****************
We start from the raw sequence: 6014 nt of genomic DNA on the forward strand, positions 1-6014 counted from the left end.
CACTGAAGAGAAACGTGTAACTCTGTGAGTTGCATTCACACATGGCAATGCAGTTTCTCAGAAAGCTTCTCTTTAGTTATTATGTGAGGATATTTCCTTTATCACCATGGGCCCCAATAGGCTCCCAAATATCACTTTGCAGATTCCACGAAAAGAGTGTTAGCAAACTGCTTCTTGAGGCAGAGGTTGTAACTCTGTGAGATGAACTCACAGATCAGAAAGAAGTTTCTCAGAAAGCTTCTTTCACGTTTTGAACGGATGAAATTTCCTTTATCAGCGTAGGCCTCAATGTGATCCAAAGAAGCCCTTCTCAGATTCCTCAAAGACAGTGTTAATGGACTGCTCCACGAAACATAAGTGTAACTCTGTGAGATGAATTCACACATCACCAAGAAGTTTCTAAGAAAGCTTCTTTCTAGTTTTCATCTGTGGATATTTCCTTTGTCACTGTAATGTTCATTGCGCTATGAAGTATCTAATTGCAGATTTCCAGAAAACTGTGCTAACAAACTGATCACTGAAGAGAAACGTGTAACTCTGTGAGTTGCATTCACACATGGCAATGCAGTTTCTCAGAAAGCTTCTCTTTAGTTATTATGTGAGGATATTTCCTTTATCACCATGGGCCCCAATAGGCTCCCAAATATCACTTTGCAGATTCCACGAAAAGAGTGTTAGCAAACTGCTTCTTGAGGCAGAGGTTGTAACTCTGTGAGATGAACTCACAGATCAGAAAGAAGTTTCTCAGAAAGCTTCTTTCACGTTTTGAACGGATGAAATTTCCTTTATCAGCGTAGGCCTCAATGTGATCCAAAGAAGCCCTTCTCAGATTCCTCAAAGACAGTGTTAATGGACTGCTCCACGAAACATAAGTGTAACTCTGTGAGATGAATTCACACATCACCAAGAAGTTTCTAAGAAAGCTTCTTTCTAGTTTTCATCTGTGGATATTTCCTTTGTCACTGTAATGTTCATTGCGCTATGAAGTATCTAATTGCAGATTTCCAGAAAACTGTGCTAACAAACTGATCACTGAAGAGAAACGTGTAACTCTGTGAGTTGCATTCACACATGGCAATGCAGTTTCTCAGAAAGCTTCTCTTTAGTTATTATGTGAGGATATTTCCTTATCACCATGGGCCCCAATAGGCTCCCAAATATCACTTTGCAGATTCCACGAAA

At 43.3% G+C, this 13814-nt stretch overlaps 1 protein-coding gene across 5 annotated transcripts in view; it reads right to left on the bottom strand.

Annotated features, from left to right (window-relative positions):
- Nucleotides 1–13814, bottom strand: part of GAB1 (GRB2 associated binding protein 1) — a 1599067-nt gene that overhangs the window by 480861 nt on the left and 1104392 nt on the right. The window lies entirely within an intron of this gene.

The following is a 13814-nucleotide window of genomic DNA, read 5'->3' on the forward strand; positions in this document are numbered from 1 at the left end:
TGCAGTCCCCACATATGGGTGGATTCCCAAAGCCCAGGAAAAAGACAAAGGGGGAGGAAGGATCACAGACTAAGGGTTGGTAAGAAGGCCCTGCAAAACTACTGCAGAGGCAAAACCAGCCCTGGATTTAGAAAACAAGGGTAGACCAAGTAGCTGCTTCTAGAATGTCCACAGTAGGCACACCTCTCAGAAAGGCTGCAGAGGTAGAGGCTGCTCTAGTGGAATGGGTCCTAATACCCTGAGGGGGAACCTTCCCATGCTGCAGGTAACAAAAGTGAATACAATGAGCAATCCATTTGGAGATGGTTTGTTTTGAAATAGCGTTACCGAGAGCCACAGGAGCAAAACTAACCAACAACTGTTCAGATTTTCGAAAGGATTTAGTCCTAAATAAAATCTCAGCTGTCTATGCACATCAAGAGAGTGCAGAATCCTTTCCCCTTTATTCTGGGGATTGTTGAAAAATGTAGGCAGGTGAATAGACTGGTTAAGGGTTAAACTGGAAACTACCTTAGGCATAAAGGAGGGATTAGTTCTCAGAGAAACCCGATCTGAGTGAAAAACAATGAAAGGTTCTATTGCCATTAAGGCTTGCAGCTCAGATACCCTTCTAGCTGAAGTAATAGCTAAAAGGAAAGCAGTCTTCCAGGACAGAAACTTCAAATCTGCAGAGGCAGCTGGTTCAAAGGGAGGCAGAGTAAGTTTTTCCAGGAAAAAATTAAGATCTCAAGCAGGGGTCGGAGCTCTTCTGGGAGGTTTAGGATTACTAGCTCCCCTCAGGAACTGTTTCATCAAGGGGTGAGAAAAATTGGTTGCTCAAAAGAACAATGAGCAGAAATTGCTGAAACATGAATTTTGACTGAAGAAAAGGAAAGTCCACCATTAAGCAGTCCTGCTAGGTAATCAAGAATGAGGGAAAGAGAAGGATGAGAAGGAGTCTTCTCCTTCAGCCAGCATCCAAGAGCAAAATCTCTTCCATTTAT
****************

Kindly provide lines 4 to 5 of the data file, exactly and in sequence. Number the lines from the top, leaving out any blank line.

Annotated features, from left to right (window-relative positions):
- Nucleotides 1–13814, bottom strand: part of GAB1 (GRB2 associated binding protein 1) — a 1599067-nt gene that overhangs the window by 480861 nt on the left and 1104392 nt on the right. The window lies entirely within an intron of this gene.